ECB President Mario Draghi said he was “kind of surprised” by a view that took hold in markets last week that the central bank would rapidly supplement its 207 billion-euro bond-buying operations in response to a summit announcement of steps toward a closer fiscal union. Draghi is taking part in the summit.
“The ball is still in the politicians’ court, increasing pressure on EU leaders to come up with longer-term solutions for the debt crisis,” said Mohit Kumar, head of European interest- rate strategy at Deutsche Bank AG in London. “This won’t bode well for periphery bonds.”
ECB War Chest
Italian 10-year bonds slid the most in almost a month today, pushing up yields by 44 basis points to 6.43 percent. Bonds of other high-yielding countries also fell as investors sought the relative safety of German debt. The yield on 10-year bunds declined 9 basis points to 2.01 percent. The euro was down 0.7 percent on the day at $1.3318.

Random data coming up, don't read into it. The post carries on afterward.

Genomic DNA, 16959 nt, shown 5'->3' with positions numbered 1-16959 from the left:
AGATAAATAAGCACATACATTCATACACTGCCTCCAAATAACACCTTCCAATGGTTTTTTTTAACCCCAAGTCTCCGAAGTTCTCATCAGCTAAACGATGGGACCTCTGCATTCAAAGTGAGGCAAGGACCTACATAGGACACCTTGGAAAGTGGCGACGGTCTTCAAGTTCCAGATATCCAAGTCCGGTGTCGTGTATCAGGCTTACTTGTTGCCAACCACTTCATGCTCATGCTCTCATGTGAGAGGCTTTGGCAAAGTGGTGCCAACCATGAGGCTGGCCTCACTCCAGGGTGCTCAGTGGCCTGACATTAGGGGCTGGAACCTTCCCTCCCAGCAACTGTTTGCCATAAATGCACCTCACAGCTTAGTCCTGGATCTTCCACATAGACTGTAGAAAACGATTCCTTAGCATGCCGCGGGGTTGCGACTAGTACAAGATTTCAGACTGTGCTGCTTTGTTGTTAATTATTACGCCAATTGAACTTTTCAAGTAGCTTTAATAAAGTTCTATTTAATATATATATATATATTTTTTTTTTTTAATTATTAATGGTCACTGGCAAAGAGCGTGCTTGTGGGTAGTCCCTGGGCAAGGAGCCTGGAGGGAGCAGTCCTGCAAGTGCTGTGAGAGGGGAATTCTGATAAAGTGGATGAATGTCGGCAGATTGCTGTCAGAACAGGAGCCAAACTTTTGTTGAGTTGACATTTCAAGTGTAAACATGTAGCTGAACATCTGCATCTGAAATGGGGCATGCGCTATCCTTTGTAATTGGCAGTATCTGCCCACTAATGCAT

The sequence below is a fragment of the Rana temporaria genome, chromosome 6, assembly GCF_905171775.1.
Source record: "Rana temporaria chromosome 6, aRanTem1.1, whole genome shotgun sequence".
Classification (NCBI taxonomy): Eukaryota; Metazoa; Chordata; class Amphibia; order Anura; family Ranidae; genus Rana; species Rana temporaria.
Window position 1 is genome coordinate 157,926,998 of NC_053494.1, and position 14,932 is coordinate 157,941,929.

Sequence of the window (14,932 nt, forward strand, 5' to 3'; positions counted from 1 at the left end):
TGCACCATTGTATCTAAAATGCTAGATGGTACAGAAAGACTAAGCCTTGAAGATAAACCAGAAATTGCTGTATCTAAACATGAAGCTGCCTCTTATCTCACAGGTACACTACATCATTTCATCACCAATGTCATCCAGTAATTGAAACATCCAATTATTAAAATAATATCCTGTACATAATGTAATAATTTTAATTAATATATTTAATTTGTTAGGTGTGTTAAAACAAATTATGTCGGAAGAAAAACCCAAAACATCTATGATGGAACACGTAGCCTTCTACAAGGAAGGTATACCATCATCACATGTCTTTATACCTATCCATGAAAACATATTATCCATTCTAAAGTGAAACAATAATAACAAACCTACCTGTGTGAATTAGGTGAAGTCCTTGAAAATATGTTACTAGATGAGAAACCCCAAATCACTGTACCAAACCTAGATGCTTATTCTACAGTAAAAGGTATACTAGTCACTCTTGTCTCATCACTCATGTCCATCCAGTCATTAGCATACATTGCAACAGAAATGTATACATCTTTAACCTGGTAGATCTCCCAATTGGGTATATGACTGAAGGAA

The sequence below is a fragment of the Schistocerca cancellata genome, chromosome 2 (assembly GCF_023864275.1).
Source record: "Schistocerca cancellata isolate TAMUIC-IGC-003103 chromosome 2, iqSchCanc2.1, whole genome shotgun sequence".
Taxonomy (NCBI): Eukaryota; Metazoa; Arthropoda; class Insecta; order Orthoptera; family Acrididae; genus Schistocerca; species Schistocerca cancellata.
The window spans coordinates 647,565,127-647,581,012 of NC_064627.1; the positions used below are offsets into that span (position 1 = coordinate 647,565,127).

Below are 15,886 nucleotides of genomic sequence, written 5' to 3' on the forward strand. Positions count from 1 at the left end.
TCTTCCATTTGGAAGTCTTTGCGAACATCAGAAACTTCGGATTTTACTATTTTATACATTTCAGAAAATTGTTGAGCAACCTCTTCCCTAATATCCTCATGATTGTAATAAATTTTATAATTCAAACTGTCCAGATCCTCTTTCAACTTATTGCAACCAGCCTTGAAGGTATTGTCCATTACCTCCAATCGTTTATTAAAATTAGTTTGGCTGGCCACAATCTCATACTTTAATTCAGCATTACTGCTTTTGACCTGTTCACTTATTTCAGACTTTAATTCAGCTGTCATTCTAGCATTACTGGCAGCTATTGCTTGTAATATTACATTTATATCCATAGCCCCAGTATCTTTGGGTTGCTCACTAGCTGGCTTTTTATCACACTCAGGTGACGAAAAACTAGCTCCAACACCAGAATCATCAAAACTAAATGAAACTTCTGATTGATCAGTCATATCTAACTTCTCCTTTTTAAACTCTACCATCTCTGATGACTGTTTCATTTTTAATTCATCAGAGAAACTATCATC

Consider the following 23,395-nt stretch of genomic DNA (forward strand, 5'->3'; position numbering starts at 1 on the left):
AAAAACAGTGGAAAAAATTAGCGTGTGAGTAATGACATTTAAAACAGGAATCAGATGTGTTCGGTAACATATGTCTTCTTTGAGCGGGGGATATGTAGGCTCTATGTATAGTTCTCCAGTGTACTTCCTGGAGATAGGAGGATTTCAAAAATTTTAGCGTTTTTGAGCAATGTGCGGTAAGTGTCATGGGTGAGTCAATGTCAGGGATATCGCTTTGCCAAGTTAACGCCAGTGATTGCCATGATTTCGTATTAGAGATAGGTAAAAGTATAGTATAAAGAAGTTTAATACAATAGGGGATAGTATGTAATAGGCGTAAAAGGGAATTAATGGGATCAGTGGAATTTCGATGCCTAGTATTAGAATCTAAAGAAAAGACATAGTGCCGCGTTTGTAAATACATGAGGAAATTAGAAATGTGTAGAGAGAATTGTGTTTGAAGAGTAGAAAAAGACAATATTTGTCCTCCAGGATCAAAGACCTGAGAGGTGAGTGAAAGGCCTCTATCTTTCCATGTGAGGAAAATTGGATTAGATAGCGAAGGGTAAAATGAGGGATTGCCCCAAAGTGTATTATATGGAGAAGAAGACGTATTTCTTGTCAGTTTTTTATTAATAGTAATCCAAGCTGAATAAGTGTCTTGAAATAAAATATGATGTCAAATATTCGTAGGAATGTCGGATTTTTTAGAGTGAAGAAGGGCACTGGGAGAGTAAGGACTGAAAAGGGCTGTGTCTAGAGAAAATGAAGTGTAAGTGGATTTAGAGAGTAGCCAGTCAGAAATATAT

Still, Draghi didn’t rule out a proposal up for discussion tonight that would channel about 150 billion euros ($200 billion) from national central banks into the IMF’s crisis- fighting war chest. Euro-area governments expect central banks of non-euro EU countries to chip in 50 billion euros more.
The ECB provided breathing space today, trimming its main interest rate by a quarter-point to 1 percent and pledging to offer commercial banks unlimited cash for three years to tide them through the crisis.
ECB measures sought to alleviate the impact of the debt crisis on the banking system, now in need of 114.7 billion euros in fresh capital, according to a European Banking Authority announcement today. European lenders will have to raise a total of 8 billion euros more than estimated by the EBA in October.